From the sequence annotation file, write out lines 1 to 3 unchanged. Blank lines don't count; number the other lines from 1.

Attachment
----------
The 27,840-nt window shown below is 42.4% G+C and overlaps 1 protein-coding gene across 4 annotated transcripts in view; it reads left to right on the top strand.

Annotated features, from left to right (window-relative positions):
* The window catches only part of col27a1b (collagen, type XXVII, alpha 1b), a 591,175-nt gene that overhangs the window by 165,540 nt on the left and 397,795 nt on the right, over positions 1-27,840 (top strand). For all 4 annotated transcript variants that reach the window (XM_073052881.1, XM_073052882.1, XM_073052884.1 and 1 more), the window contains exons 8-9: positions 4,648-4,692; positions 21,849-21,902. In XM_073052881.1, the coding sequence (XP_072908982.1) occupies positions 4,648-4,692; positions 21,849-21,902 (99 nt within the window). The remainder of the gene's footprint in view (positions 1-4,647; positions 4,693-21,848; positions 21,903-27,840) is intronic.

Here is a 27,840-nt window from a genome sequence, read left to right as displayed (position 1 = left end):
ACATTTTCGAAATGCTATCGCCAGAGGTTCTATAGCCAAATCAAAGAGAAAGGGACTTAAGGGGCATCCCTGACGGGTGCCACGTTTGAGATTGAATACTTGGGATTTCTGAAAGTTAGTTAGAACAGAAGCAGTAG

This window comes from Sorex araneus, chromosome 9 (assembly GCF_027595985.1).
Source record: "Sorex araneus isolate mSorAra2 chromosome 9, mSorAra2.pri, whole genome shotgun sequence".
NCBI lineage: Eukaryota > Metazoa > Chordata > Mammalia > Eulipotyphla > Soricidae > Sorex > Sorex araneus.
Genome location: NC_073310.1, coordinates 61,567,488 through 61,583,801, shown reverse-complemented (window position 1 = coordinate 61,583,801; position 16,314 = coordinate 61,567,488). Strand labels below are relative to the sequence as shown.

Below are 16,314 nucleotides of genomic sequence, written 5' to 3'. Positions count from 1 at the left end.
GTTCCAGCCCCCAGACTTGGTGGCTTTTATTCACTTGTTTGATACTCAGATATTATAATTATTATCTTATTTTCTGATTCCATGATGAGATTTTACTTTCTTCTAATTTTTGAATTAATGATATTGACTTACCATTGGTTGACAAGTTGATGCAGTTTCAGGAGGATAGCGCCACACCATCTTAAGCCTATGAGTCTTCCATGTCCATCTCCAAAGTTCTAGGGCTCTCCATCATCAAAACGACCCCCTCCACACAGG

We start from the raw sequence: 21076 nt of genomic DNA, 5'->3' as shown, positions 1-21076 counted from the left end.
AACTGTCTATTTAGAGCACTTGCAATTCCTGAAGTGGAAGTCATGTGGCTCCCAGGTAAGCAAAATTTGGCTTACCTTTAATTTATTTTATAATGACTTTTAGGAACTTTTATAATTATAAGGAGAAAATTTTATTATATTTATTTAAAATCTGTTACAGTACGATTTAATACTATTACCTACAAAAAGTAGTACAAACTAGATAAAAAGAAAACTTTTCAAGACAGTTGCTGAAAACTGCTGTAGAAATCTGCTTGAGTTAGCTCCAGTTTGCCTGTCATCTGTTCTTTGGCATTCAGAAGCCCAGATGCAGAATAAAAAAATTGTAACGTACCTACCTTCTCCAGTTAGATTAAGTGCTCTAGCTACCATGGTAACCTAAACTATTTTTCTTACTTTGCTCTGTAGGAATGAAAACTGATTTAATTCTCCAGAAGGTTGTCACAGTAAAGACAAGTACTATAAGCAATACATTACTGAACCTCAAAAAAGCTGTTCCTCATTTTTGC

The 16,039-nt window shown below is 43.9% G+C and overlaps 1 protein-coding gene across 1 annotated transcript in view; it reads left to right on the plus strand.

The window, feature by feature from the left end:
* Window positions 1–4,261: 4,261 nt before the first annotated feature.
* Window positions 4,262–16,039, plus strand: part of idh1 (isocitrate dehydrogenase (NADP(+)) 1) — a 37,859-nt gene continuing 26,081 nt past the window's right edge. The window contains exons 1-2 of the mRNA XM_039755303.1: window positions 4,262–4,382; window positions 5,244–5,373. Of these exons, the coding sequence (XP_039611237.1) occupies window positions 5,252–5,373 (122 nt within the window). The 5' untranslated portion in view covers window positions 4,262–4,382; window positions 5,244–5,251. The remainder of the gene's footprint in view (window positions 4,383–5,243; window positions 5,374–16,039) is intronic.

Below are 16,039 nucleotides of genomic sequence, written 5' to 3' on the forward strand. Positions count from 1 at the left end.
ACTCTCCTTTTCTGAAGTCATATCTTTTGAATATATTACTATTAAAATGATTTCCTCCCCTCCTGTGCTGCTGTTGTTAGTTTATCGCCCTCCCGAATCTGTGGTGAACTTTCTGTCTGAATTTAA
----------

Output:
The 27,840-nt window shown below is 42.4% G+C and overlaps 1 protein-coding gene across 4 annotated transcripts in view; it reads left to right on the top strand.

Annotated features, from left to right (window-relative positions):
* The window catches only part of col27a1b (collagen, type XXVII, alpha 1b), a 591,175-nt gene that overhangs the window by 165,540 nt on the left and 397,795 nt on the right, over positions 1-27,840 (top strand). For all 4 annotated transcript variants that reach the window (XM_073052881.1, XM_073052882.1, XM_073052884.1 and 1 more), the window contains exons 8-9: positions 4,648-4,692; positions 21,849-21,902. In XM_073052881.1, the coding sequence (XP_072908982.1) occupies positions 4,648-4,692; positions 21,849-21,902 (99 nt within the window). The remainder of the gene's footprint in view (positions 1-4,647; positions 4,693-21,848; positions 21,903-27,840) is intronic.